Solar farm planned near IP mill

Published 2:20 pm Monday, January 28, 2019

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Plans for a 55-megawatt, utility-scale solar farm near International Paper’s Franklin mill received a unanimous favorable recommendation from Isle of Wight County’s Planning Commission on Tuesday.

With the Planning Commission’s recommendation, the conditional use permit application of SolarGen of Virginia LLC, a subsidiary of Colorado-based Aquasan, will next head to the county’s Board of Supervisors for a final decision. The permit specifies a 313.78-acre parcel located at 34455 Lees Mill Road, about one mile east of the paper mill, as the site of the proposed solar farm, of which approximately 300 acres would be used. The facility will be surrounded by an 8-foot fence with berms and landscape buffering in place.

“We sent out letters to the neighbors; we have, through those discussions, agreed to double our buffers and more than double our landscaping buffer,” said Page Bolin, a representative of SolarGen. “We will not disturb any area that isn’t already cultivated.”

Bolin added that the Felton family, who owns the land and has farmed in the Western Tidewater area for many years, chose SolarGen as their partner for this project after considering four other companies.

As for where the power generated would go, Bolin said that SolarGen is talking with local businesses, most notably International Paper, and will also look into selling the electricity to local municipalities.

“If we cannot find a buyer locally, we will look for a buyer outside, but we want to sell locally first,” she said.

She explained that while the power would still be sent through Dominion Energy’s grid, were International Paper to enter into a power usage agreement with SolarGen, it would receive a stable kilowatt-per-hour usage for the next 30 years, unlike paying a traditional electric bill, which typically varies from month to month.

“Renewable [energy] can be delivered cheaper,” Bolin said. “There are some [buyers] that will do it because it’s the right thing to do, but most will do it because it makes financial sense.”

In addition to selling power locally, the company also plans to hire locally when looking for workers to construct the facility. Bolin said that the company hopes to work with Paul D. Camp Community College, which already has a solar energy program, to help students have access to the equipment and training they will need to become certified by the time the company is ready to break ground.

Commissioner Jennifer Boykin asked about recycling options for the panels if and when they are decommissioned and about what, if any, possibility exists that toxins such as lead could leech into the soil if a panel were to be damaged.

Bolin said that the company is committed to recycling 100 percent of its materials when possible, and that its agreement with the Feltons mandates that the land be returned to its current condition if and when the facility is decommissioned. She added that the number of solar equipment recycling facilities in the United States today was not so much the question as what recycling facilities will exist in 35 years.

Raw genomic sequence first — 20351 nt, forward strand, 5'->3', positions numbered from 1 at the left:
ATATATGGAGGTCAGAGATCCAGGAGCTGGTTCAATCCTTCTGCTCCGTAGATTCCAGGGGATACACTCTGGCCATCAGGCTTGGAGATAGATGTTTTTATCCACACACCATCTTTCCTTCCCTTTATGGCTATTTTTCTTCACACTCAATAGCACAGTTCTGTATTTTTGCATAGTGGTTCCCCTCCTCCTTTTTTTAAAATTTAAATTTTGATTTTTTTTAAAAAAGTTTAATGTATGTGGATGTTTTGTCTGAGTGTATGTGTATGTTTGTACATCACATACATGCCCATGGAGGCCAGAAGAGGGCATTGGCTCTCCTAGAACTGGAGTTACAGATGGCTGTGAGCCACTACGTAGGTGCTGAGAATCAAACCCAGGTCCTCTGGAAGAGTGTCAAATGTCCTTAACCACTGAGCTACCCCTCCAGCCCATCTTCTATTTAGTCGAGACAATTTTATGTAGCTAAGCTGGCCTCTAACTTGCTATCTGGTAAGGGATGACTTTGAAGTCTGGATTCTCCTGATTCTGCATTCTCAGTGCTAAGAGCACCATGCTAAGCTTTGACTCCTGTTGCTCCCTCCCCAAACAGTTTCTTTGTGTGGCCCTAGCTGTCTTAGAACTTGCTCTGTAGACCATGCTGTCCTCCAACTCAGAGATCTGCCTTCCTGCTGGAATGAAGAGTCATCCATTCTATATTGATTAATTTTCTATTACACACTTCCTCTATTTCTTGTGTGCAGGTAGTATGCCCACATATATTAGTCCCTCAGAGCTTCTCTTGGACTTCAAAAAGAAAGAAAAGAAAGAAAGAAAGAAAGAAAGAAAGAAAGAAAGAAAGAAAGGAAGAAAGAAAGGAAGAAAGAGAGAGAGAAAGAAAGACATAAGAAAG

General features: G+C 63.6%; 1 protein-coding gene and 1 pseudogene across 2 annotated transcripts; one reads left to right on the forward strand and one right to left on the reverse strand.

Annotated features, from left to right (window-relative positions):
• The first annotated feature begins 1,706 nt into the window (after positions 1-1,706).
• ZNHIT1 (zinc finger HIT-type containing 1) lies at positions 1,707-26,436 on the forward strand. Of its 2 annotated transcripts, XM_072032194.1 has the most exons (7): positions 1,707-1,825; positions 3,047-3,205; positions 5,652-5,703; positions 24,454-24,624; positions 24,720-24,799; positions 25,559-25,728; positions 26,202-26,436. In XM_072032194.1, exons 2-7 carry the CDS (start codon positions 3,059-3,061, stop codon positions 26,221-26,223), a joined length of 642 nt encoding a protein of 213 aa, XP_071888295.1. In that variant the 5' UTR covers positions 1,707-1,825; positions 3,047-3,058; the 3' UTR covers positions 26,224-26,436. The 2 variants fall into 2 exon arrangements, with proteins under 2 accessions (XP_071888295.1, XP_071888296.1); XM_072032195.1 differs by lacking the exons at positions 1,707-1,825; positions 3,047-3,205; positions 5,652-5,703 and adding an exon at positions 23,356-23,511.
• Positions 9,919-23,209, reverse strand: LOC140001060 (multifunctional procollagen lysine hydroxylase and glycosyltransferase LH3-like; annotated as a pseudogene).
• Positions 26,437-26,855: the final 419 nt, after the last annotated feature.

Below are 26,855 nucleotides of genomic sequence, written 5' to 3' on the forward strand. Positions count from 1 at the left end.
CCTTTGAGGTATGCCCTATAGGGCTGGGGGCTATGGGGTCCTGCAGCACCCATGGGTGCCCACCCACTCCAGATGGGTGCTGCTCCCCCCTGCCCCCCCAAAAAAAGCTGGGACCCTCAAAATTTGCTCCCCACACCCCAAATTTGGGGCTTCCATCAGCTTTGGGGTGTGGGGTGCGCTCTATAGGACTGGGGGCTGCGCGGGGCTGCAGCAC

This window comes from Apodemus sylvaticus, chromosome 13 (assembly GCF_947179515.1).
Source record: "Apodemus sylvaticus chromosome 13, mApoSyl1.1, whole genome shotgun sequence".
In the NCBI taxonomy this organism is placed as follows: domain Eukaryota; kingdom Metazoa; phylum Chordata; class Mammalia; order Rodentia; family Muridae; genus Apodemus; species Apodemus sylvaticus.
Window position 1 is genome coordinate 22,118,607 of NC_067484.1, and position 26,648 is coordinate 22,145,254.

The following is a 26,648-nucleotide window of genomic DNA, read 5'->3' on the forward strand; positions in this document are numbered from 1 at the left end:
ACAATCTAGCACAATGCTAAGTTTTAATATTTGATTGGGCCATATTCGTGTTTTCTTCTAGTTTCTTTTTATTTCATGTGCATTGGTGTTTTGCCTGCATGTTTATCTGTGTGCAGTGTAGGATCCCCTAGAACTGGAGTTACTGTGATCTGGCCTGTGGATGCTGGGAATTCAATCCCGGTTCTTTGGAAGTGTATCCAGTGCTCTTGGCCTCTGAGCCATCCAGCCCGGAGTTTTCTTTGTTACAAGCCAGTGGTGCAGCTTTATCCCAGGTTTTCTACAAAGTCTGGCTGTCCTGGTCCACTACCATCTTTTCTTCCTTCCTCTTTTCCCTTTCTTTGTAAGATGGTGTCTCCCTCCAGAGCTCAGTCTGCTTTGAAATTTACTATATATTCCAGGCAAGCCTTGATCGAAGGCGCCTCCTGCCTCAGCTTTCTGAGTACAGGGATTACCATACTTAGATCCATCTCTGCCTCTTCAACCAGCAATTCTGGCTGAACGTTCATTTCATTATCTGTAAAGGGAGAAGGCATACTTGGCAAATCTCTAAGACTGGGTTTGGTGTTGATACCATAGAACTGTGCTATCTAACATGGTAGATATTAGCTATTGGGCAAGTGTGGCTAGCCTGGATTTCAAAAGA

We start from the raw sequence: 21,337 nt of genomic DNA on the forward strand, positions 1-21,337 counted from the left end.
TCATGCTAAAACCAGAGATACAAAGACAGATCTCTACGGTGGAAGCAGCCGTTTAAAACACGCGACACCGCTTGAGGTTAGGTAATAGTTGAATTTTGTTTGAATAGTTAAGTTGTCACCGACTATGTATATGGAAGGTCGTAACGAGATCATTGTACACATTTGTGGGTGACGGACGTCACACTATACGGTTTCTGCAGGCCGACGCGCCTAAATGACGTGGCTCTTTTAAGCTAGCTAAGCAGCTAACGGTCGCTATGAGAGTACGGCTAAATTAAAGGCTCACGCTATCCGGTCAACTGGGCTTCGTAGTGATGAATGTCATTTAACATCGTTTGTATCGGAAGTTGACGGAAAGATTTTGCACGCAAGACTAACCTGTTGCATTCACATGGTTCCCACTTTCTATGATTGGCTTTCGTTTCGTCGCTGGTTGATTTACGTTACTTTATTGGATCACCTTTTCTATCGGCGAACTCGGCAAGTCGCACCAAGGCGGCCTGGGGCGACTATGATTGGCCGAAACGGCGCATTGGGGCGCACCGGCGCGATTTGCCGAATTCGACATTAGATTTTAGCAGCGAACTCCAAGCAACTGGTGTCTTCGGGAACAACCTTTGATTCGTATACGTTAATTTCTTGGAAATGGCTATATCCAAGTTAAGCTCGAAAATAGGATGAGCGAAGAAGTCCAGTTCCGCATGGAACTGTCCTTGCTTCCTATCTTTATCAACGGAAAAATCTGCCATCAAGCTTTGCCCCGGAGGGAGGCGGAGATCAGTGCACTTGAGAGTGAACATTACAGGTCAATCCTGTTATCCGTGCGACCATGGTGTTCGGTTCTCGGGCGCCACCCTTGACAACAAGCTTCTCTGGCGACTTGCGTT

As for toxins, Iadarola said “I won’t use panels with toxins in them anywhere.”

Boykin then made the motion to approve the application, subject to multiple conditions, which was seconded by Commissioner Roberta Varner. These conditions included:

  • doubling the buffer around the facility from 10 feet to 20 feet;
  • conducting soil tests before and after construction, and every five years until the solar farm is decommissioned;
  • repairing any damage that occurs to Lees Mill Road as a result of solar farm construction equipment;
  • requiring the buffer to any adjacent housing be at least 30 feet, with an industrial type buffer scoring at least 120 points per the terms of the county’s landscape ordinance around that;
  • providing an adequate surety bond established by a third-party engineer cost expert, and reviewing that bond every five years;
  • and mandating no use of panels containing toxins.

A surety bond, according to Isle of Wight County’s assistant director of planning and zoning, Richard Rudnicki, is guaranteed money the county can use to complete a specified task, such as decommissioning the solar panels at the end of their lifespan, should the applicant not do so. The reason it needs to be reviewed and updated every five years, he said, was because solar farms last so long. The cost to remove a solar farm today would likely be insufficient 25 to 35 years from now.

The SolarGen facility, which will be named the Ho-Fel Solar Farm, is the third such venture planning to locate in Isle of Wight County. The second, approved by the Board of Supervisors last August, will be known as the Solidago Solar Facility, and will be located less than one mile south of the county courthouse and administrative complex. Though Solidago will only be a 20-megawatt facility. The first is on Woodland Drive.

Editor’s note: This story has been updated to correct that SolarGen of Virginia LLC is a subsidiary of Colorado-based Aquasan.